Sexual Abuse: A Journal of Research and Treatment, Vol. 9, No. 4, 1997 Editorial As this volume draws to a close, it is instructive to examine the terms we use to define and subdefine the sexual offender. If this volume served as our only dictionary, we might as well each speak in idiosyncratic dialects. Table I presents those terms applied to the sexual offender just within the present volume; it would double in size if all prior volumes were included! But our journals are hardly dictionaries -- often these terms have gone un- defined. The complexities and quirks of human behavior should not force us to shrink from attempting to define our terms. Table II represents one at- tempt, informed in the main by manuscript review, clinical and research experience, and approximations to common sense. A biaxial approach ac- commodates the need, for insurance and legal purposes, to retain DSM-IV terminology, not listed in the table. For research and clinical purposes, how- ever, a different nomenclature makes sense, given the state of the literature today. For example, precedent exists for using different criteria in defini- tions other than the standard diagnostic nomenclature: The Research and Diagnostic Criteria for the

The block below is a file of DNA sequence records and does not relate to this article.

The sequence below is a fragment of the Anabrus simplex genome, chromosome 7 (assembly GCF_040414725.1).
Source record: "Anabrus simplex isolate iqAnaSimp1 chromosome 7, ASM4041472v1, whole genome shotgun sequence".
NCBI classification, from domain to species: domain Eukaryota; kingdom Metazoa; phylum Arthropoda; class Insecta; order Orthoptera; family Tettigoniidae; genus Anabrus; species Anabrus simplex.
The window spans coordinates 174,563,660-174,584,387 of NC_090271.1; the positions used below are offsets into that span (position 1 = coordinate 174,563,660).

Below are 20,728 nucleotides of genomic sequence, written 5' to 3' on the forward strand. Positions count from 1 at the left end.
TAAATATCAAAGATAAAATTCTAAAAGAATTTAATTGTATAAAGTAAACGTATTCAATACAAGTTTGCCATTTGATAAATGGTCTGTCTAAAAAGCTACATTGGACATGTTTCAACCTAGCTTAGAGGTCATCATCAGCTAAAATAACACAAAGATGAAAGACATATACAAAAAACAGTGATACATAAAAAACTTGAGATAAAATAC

Sexual Abuse: A Journal of Research and Treatment – Springer Journals
Published: Jul 12, 2007
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